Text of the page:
The Good, The Bad and the Adorable

A project log for SpiderWing

Spider robot powered by Adafruit Feather boards and CircuitPython.

de∫hipude∫hipu 05/12/2017 at 22:150 Comments

I'm slowly moving along with this robot, despite the long silence. A few iterations of the PCBs, a few changes of direction, a hour of coding here and there, a lot of frustration -- but I finally have the first, very shaky and suboptimal, gait.

You can see in the video that I'm experimenting with different leg proportions -- basically trying to make this robot faster. The SG92R servos seem to be handling the longer legs without problems, even at the standard 50Hz signal. I can always increase the frequency to get some more power from them, since they are underpowered anyways.

Of course a lot remains to be done there, most importantly I want to update the servo positions all the time, controlling their speed and exact path -- and not just give the end position and wait for them to get there, like I'm doing now. This way it should be much less shaky and also able to respond to any sensors faster.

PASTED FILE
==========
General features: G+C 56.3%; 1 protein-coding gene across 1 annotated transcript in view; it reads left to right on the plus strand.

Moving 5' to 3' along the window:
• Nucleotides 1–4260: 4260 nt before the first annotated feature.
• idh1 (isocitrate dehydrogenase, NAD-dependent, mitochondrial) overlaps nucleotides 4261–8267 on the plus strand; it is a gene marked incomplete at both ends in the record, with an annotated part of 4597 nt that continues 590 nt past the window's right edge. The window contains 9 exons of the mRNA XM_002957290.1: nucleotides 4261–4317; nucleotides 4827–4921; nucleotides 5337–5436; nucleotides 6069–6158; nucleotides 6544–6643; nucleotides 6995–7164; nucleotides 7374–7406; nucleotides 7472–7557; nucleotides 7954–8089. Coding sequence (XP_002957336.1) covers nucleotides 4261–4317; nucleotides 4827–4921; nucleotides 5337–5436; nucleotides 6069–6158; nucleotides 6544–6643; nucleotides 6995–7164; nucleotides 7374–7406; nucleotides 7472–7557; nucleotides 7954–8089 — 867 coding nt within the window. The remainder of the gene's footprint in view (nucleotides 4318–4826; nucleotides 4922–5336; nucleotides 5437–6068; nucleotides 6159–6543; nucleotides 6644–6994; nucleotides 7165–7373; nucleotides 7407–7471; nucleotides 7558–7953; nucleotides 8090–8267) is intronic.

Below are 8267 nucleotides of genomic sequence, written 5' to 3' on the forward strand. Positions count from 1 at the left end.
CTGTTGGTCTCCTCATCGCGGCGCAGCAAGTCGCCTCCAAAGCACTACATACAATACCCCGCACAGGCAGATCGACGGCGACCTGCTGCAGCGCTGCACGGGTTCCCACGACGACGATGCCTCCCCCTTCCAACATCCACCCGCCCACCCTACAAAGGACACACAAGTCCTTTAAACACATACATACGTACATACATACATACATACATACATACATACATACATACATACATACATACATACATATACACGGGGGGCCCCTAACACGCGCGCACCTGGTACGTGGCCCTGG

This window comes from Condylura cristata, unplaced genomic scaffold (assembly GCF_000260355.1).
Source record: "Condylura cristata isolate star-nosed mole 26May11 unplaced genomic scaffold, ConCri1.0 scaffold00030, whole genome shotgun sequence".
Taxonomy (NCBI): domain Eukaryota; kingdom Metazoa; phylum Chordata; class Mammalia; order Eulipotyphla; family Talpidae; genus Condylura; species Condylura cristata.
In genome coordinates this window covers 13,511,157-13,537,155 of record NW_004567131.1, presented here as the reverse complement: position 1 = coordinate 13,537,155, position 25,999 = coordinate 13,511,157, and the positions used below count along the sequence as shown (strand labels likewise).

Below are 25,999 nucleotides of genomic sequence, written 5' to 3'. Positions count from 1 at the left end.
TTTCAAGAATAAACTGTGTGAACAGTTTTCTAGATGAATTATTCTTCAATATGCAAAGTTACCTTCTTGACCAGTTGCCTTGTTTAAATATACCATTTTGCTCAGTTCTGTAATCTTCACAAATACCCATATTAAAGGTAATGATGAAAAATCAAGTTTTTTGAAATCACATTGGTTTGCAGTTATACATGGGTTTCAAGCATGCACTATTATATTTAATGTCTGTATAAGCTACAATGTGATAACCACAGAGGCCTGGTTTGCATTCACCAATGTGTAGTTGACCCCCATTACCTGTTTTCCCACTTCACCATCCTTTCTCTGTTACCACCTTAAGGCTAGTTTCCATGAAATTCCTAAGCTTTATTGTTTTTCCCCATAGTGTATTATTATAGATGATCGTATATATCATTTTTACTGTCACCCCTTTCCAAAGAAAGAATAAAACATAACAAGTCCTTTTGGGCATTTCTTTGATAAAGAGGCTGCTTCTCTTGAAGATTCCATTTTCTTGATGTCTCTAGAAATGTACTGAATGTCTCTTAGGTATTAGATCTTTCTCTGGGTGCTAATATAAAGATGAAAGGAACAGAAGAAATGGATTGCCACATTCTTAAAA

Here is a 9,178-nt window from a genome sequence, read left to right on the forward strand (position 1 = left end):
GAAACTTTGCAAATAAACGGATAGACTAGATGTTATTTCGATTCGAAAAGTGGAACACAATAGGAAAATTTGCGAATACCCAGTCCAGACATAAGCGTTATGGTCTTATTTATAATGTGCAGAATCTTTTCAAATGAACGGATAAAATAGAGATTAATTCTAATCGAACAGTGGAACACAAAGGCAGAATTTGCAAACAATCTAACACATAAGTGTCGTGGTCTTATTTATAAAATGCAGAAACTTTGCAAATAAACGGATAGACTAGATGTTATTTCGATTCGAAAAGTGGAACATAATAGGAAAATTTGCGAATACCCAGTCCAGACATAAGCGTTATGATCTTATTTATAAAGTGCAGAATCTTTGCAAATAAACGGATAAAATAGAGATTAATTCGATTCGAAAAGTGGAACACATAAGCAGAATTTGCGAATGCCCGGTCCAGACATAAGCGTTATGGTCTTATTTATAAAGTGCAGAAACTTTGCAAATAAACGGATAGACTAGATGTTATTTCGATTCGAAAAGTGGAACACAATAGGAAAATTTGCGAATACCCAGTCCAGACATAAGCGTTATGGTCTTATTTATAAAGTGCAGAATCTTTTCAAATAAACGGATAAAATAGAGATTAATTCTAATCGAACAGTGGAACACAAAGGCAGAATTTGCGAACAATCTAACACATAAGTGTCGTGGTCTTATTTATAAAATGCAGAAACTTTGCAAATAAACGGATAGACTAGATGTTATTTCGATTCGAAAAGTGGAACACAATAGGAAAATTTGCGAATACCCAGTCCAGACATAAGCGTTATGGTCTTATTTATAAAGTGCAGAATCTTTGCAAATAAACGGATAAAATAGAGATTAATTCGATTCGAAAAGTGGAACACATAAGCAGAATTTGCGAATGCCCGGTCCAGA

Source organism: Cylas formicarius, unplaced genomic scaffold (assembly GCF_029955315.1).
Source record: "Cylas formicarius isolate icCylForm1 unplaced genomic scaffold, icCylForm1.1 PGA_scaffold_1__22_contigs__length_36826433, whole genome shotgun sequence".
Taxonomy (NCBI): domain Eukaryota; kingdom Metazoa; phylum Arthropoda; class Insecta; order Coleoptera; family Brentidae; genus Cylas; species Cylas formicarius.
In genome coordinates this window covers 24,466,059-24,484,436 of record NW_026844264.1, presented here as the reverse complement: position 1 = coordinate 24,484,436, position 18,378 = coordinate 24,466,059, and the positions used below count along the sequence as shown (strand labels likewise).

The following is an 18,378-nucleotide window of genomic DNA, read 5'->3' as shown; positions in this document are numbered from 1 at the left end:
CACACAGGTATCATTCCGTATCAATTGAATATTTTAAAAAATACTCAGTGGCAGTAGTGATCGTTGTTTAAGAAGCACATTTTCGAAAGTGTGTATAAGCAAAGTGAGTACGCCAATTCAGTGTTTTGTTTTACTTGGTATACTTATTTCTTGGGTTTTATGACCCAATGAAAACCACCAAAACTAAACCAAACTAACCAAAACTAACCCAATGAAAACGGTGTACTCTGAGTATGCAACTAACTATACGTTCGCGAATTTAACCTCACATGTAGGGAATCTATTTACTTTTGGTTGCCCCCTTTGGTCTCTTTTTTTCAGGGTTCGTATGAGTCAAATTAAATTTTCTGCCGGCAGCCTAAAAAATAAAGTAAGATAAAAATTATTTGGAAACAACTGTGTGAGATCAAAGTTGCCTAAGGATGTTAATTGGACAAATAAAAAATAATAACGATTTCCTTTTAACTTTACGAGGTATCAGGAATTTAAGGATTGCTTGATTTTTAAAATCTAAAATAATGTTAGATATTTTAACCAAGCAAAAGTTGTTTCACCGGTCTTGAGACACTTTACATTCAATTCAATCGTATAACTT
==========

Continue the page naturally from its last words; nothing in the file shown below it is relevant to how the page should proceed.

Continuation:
However, I realized there is a fatal flaw in my world domination plans. Those robots are much too unreliable to actually enslave the humanity properly, so I need something to give them an edge over puny humans. My original plan of making them wear hats seemed to be a move in the right direction, so I decided to expand on that and make at least some of the robots as cute as possible -- this way the humans should be less likely to fight back, even if they get a chance due to some miscalculation.

I recently received a pack of new type of servos, SG50. They are not actually new, but I never used them before, so they are new to me. They are in the category of sub-micro servos, smaller than the popular SG90 and other 9g servos. They make nice stubby legs:

Apart from the childish proportions, I also added a pair of RGB LEDs as "eyes". Of course they will change color according to the status of the robot. I am also using a smaller Feather board here, the M0 Basic, which means it runs on CircuitPython, and not MicroPython.

The plan is to finish it within a week, so that I can take it with me to PyCon.US and show it off there.